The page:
In the world of food, no word is used and abused more than the adjective ‘fresh.’ Food purveyors want us to believe everything is fresh, including food “fresh” from the can or bottle. The only thing not extolled as fresh is wine. Old wine is better which always puzzles me because I am one of those barbarians who like grape wine “fresh” from the fermentation barrel.
When Carol recently sent me to the garden for a few sprigs of dill, I realized once more that there are varying degrees of freshness and they need to be described with the artful descriptions and distinctions that wine connoisseurs use. The very second I pinched off a sprig of dill, the heavenly aroma wafted up through my olfactory nerves with a piercing liveliness that was far more electrifyingly dilly-ish than even the aroma of a dill pickle (which smells quite lively too). Just passing my hand over the dill plant sent this spicy liveliness into the air around me. I immediately thought of the subtle nuances of the wine-tasting world. Fresh dill was not “unusually weighty and tannic” as one might describe a good Burgundy, but unusually light and acidic. In the language of wine buyer and author Kermit Lynch, in his wonderful book, Adventures On the Wine Route, dill’s aroma was “almost visible.” I put a sprig on my tongue and found it penetratingly exquisite with a “playful bite” to use Lynch’s language again. The dill taste was still there on the potatoes Carol prepared, but dill put aside for future flavoring did not maintain that ascending virginal tang of the dill in the garden, to use some of my own winey language which gets better the more I drink.
We recognize degrees of freshness more in some foods than others. No potato, however well-stored, can equal new potatoes just big enough to eat and fresh from the soil. Even with today’s extra-sweet sweet corn varieties, ears roasted right after being removed from the stalk have a delicate flavor that begins to wane with an hour or so. Peas start losing that ultra perfection of flavor even sooner. With both corn and peas, freshness has another connotation. There is a peak time for flavor, at least for me, depending on how far along in development the vegetable is when picked. If allowed to mature too much, goodbye subtle nuances. Peas have to be picked when they have not yet filled the pod tightly, corn when the kernels are still just a tad on the green “pimply” side as we say. Mechanical harvest can’t do the job when the crop is at its most flavorful so no matter how hard commerce tries, I don’t think it can ever bring the tastiest food to market. The tastiest is the reward of the home gardener.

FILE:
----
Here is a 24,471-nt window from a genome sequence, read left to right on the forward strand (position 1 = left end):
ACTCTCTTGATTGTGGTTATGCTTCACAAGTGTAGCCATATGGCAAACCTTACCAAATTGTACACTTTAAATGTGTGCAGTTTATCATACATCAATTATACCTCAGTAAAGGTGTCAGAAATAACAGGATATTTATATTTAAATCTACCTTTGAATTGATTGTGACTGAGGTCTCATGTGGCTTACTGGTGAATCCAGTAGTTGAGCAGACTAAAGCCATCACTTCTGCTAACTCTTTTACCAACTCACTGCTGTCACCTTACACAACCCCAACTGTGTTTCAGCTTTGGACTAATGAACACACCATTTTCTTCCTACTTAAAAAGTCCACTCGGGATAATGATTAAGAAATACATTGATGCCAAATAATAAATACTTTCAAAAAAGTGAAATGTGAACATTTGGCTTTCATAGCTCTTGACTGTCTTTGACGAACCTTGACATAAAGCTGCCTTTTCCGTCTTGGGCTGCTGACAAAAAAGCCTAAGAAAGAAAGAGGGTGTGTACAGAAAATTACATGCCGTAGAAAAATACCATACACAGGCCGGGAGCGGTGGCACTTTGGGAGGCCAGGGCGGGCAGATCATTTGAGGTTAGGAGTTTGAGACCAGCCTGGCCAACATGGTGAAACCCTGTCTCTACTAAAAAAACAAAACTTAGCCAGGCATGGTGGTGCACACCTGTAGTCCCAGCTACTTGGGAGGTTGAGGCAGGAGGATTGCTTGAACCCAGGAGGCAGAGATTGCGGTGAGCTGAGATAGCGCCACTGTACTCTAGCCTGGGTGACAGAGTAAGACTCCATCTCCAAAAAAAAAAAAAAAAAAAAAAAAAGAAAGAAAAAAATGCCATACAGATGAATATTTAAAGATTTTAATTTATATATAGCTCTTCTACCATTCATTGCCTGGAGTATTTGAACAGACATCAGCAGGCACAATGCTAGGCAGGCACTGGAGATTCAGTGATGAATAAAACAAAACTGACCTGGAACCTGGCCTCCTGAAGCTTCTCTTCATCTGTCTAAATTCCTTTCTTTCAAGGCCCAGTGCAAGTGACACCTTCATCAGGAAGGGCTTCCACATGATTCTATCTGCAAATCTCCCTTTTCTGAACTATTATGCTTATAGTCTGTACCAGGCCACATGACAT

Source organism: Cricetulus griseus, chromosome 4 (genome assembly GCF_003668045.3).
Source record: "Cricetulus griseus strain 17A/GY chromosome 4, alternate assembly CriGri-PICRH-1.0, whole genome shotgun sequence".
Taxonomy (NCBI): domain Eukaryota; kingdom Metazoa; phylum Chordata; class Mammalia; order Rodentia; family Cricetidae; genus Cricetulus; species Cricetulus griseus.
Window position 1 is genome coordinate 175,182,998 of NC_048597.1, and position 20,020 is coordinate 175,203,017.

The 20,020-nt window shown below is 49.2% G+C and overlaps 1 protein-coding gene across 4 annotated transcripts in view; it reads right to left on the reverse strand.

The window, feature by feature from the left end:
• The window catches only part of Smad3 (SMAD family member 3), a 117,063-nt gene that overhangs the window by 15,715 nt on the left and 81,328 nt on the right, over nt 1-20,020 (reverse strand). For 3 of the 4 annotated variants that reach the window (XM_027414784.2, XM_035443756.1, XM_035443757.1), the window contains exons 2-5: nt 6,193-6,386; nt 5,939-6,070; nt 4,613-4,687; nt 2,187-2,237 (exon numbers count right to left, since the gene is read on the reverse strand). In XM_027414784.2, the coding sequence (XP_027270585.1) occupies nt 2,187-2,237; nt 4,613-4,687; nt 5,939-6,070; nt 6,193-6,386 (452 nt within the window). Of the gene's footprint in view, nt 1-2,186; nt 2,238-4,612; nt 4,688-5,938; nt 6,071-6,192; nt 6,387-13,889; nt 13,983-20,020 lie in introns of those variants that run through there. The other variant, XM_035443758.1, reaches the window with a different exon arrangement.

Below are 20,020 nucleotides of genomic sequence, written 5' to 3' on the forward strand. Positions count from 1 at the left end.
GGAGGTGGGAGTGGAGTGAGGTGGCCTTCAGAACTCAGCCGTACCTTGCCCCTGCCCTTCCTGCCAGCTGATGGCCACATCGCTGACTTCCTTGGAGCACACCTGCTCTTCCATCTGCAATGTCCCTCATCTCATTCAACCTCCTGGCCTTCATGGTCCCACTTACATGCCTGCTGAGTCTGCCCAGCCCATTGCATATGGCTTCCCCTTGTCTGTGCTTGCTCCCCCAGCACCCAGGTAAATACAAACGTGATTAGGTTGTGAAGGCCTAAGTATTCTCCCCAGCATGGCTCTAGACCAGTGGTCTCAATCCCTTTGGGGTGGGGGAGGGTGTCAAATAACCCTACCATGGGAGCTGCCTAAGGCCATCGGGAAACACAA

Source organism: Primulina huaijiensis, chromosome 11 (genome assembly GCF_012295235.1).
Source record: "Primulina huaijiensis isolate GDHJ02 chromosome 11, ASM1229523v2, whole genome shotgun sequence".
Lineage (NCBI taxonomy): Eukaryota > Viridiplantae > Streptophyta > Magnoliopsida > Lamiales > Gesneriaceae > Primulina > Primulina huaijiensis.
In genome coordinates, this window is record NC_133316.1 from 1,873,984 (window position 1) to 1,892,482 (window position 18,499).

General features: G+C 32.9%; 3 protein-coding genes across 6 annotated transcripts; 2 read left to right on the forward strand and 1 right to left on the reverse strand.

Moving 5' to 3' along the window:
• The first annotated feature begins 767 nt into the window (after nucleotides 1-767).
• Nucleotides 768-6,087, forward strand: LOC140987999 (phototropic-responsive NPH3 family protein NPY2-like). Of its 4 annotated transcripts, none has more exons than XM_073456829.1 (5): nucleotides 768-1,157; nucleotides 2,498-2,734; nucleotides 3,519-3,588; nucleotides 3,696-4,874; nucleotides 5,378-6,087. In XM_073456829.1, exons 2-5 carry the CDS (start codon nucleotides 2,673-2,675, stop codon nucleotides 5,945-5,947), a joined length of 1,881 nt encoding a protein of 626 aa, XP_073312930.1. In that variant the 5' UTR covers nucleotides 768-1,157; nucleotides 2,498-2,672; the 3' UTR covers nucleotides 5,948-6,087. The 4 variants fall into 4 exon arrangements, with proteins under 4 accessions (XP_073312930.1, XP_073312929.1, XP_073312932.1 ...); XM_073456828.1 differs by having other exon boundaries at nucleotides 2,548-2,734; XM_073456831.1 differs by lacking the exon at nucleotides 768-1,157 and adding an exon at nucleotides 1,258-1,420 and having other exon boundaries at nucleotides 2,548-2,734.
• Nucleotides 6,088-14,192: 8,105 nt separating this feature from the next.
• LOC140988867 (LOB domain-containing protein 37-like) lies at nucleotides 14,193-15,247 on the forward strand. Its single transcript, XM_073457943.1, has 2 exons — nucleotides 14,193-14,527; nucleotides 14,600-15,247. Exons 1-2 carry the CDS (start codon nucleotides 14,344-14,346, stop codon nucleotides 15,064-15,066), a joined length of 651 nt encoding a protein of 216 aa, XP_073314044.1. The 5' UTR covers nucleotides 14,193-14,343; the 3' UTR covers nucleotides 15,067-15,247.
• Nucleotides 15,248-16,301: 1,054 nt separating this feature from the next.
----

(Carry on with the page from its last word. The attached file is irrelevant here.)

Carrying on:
Freshness also affects the taste of meat, sometimes dramatically. Pork sausage fried on butchering day has a heavenly taste that few people experience these days. Even frozen, sausage will start losing that first flavor in a couple of months until it finally tastes like what we refer to as “old boar,” a term not even wine tasters have thought of yet. That’s why it became customary to season stored sausage with sage— to mask that old boar taste. I’d rather taste old boar.
Even fresh food marketers have to pick their fruits and vegetables a little ahead of time. I wonder if we could come up with a way to label freshness. I’d call it the “ago code.” First class fresh corn or peas would have a label that said “picked less than a day ago.” Second class fresh would be stamped “less than two days ago.” A third would identify stuff picked “less than three days ago.” The rest would carry a “stored” symbol.
What is freshness anyway? Is it just a figment of imagination? Is it a substance in itself? Could it be geno-typed, isolated and injected into food to make it taste better. I sure hope not.